Next we went to the Joan Miro museum. I’m not the hugest fan of Miro’s work, but I really liked how the museum was classified by times in his life so that walking through the galleries you could see how his art progressed and what events he was thinking about. This was one of the coolest pieces, and since we weren’t allowed to take photographs in the museum, I took this from the roof.

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Afterwards we walked through the Olympic stadium park (I don’t really know what the correct term for this is), which was pretty but for some reason not as impressive as I thought it would be. *shrug*

Our next stop was El Poble Espanyol, which was built for the World Fair (I think) to show off Spanish culture. It’s a town that is cobbled together from parts of towns all over Spain, so that it represents Spanish village life. Some of the reviews online had made it seem like a huge tourist trap, but it was really quiet when we went, and it was nice to walk around the little streets and alleyways and explore the shops.

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Belltower in El Poble Espanyol

We stayed in El Poble Espanyol until it was time to head to the magic fountain for the show. Because it’s still on winter hours, the show started at 7pm, which was while the sun was still out. I was a little disappointed by the lack of color, but it was still really amazing without it. We stayed for all of the shows, and as the sun was setting, we were able to see some really cool colors in both the sky and the water!

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Before leaving Placa Espanyol, we checked out the mall that’s in the old bullfighting ring (I can’t remember the name of it…). We took the elevator to the top, which was pretty neat if a bit nerve-wracking. Then we got tapas somewhere close to our apartment before calling it a night 🙂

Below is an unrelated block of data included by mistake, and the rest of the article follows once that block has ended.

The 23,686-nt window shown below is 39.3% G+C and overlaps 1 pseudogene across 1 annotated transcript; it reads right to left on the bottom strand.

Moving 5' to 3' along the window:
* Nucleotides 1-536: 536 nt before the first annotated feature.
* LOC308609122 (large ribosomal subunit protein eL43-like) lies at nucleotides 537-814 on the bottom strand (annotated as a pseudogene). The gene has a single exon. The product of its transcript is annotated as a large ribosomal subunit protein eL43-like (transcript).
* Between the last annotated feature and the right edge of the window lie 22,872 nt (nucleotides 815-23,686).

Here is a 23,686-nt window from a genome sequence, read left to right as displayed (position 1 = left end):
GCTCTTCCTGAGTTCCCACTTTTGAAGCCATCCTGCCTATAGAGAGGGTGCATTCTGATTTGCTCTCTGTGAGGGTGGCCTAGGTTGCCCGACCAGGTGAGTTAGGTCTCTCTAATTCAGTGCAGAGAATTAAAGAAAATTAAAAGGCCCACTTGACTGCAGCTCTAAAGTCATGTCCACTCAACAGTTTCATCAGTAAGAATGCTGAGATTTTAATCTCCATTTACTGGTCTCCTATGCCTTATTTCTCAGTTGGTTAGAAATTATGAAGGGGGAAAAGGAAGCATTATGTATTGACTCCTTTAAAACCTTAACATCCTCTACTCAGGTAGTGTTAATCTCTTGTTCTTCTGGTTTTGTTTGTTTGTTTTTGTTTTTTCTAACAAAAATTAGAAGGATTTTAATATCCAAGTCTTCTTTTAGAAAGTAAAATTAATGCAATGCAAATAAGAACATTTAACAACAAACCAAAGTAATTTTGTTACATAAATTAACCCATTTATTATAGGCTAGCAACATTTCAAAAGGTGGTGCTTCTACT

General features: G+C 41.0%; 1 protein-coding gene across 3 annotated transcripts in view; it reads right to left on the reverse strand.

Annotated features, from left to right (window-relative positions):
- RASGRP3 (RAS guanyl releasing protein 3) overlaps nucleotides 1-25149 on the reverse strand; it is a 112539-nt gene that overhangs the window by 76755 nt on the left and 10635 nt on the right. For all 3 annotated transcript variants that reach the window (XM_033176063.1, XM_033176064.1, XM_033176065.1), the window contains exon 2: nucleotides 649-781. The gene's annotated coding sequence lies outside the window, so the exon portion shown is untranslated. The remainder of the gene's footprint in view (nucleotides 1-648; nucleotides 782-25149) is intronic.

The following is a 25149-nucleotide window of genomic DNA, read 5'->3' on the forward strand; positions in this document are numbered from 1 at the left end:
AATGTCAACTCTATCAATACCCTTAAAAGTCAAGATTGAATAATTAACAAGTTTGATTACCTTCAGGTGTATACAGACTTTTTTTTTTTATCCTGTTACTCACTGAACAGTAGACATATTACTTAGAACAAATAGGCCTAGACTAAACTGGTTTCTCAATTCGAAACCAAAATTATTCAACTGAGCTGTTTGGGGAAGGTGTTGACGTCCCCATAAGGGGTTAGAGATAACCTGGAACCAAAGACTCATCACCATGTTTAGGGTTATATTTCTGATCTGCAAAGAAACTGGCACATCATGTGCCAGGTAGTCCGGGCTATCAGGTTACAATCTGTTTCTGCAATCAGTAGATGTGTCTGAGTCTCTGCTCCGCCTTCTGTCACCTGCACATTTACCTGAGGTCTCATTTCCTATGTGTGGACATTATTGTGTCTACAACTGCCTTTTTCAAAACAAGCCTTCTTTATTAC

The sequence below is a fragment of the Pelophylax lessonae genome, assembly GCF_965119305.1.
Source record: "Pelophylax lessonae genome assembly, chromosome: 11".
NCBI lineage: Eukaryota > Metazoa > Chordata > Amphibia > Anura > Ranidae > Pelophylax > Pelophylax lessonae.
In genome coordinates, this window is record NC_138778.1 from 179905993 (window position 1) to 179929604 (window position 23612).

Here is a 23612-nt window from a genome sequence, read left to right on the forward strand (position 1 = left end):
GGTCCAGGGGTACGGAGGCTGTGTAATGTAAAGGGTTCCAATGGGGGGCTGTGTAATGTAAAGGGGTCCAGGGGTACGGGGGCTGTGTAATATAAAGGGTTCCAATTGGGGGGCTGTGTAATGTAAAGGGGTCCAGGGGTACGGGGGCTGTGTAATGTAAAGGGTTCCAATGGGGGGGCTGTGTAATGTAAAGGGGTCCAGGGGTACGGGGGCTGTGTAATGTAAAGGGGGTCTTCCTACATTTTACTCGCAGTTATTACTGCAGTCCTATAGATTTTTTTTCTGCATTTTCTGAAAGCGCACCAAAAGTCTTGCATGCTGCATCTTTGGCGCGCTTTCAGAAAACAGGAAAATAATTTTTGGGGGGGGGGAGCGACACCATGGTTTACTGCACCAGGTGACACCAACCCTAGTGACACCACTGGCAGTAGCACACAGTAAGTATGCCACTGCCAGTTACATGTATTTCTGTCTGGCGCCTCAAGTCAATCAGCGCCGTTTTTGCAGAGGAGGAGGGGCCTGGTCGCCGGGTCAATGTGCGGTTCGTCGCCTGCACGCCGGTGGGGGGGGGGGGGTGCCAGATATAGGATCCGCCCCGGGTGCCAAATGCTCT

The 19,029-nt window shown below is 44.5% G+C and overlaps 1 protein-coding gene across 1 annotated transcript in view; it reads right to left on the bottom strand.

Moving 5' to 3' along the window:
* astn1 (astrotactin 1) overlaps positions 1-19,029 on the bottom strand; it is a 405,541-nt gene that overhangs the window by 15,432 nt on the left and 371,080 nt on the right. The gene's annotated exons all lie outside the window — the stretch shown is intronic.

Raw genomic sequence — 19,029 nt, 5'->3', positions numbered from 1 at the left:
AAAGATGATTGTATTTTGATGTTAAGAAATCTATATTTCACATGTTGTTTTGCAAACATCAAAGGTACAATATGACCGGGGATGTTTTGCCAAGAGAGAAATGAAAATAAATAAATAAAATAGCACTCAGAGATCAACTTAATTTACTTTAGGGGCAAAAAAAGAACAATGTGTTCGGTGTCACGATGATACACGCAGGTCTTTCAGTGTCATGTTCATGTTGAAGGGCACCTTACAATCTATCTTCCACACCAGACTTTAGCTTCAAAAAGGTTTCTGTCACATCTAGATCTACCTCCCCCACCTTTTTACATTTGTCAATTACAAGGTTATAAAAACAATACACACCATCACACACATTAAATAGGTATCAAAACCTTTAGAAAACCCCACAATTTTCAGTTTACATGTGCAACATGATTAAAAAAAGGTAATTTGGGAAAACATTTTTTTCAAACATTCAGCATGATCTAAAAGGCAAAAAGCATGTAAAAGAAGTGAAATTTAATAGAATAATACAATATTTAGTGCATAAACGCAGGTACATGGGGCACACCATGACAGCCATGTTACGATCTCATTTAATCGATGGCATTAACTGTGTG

On Sunday we explored the Gothic Quarter, which is the old old part of the city. Last time I really wanted to come here just to see the bridge over Carrer del Bisbe, but this time I had done a bit more research (i.e. read all the things Anne, Christine, and Jason had looked up for our last trip…). On our way to the Palau de la Musica Catalana, we saw some castellers doing a performance!

Can you believe how little those kids on top are??

Can you believe how little those kids on top are??

We derailed our plans for a bit to watch them. So crazy!

Anyways, afterwards we continued on to the Palau de la Musica Catalana, which is a really intricate building. It’s a modernist building but not by Gaudi. The architect is Lluis Domenech i Montaner, who was apparently much more popular at the time and was also a politician in favor of Catalan independence. The music hall was designed to be a monument of Catalan music and was an incredibly intricate building.